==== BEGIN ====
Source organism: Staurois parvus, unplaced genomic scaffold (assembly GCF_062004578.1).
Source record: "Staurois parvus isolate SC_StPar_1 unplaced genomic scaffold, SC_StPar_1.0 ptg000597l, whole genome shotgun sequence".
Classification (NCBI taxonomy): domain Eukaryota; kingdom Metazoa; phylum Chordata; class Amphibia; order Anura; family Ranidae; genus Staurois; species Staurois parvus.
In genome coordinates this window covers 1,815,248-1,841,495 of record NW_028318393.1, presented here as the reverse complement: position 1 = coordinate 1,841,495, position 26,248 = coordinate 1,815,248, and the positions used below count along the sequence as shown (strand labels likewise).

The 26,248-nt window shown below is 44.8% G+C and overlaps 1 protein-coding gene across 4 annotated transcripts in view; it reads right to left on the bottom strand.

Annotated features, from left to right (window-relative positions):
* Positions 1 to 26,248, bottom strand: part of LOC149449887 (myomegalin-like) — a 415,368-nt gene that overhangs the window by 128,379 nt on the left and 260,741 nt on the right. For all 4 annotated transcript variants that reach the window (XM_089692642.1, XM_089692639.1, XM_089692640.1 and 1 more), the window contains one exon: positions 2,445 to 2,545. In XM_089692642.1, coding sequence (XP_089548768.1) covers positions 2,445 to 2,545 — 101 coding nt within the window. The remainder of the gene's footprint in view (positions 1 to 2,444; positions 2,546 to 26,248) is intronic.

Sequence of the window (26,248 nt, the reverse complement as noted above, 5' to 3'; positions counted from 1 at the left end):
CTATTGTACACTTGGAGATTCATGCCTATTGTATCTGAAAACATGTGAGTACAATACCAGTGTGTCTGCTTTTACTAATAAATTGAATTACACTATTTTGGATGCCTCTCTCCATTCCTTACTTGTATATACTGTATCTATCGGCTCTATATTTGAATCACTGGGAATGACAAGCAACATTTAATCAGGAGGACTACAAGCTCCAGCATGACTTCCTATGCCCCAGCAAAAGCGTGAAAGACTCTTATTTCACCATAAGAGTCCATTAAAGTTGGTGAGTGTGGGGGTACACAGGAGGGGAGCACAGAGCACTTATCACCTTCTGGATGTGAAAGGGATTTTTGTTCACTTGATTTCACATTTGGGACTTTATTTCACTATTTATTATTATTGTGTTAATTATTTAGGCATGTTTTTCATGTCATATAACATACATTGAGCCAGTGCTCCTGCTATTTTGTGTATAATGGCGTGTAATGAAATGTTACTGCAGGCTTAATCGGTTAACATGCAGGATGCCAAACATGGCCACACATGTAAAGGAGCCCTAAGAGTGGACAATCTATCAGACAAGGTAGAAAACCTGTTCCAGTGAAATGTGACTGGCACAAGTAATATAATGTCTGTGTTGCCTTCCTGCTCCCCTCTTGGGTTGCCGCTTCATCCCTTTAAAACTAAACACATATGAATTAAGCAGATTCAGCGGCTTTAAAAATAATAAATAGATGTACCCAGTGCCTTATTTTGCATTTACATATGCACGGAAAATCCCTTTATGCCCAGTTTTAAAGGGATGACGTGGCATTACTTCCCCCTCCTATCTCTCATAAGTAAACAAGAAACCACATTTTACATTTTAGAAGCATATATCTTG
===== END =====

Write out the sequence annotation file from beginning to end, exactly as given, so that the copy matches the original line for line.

Source organism: Staurois parvus, unplaced genomic scaffold (assembly GCF_062004578.1).
Source record: "Staurois parvus isolate SC_StPar_1 unplaced genomic scaffold, SC_StPar_1.0 ptg000597l, whole genome shotgun sequence".
Classification (NCBI taxonomy): domain Eukaryota; kingdom Metazoa; phylum Chordata; class Amphibia; order Anura; family Ranidae; genus Staurois; species Staurois parvus.
In genome coordinates this window covers 1,815,248-1,841,495 of record NW_028318393.1, presented here as the reverse complement: position 1 = coordinate 1,841,495, position 26,248 = coordinate 1,815,248, and the positions used below count along the sequence as shown (strand labels likewise).

The 26,248-nt window shown below is 44.8% G+C and overlaps 1 protein-coding gene across 4 annotated transcripts in view; it reads right to left on the bottom strand.

Annotated features, from left to right (window-relative positions):
* Positions 1 to 26,248, bottom strand: part of LOC149449887 (myomegalin-like) — a 415,368-nt gene that overhangs the window by 128,379 nt on the left and 260,741 nt on the right. For all 4 annotated transcript variants that reach the window (XM_089692642.1, XM_089692639.1, XM_089692640.1 and 1 more), the window contains one exon: positions 2,445 to 2,545. In XM_089692642.1, coding sequence (XP_089548768.1) covers positions 2,445 to 2,545 — 101 coding nt within the window. The remainder of the gene's footprint in view (positions 1 to 2,444; positions 2,546 to 26,248) is intronic.

Sequence of the window (26,248 nt, the reverse complement as noted above, 5' to 3'; positions counted from 1 at the left end):
CTATTGTACACTTGGAGATTCATGCCTATTGTATCTGAAAACATGTGAGTACAATACCAGTGTGTCTGCTTTTACTAATAAATTGAATTACACTATTTTGGATGCCTCTCTCCATTCCTTACTTGTATATACTGTATCTATCGGCTCTATATTTGAATCACTGGGAATGACAAGCAACATTTAATCAGGAGGACTACAAGCTCCAGCATGACTTCCTATGCCCCAGCAAAAGCGTGAAAGACTCTTATTTCACCATAAGAGTCCATTAAAGTTGGTGAGTGTGGGGGTACACAGGAGGGGAGCACAGAGCACTTATCACCTTCTGGATGTGAAAGGGATTTTTGTTCACTTGATTTCACATTTGGGACTTTATTTCACTATTTATTATTATTGTGTTAATTATTTAGGCATGTTTTTCATGTCATATAACATACATTGAGCCAGTGCTCCTGCTATTTTGTGTATAATGGCGTGTAATGAAATGTTACTGCAGGCTTAATCGGTTAACATGCAGGATGCCAAACATGGCCACACATGTAAAGGAGCCCTAAGAGTGGACAATCTATCAGACAAGGTAGAAAACCTGTTCCAGTGAAATGTGACTGGCACAAGTAATATAATGTCTGTGTTGCCTTCCTGCTCCCCTCTTGGGTTGCCGCTTCATCCCTTTAAAACTAAACACATATGAATTAAGCAGATTCAGCGGCTTTAAAAATAATAAATAGATGTACCCAGTGCCTTATTTTGCATTTACATATGCACGGAAAATCCCTTTATGCCCAGTTTTAAAGGGATGACGTGGCATTACTTCCCCCTCCTATCTCTCATAAGTAAACAAGAAACCACATTTTACATTTTAGAAGCATATATCTTG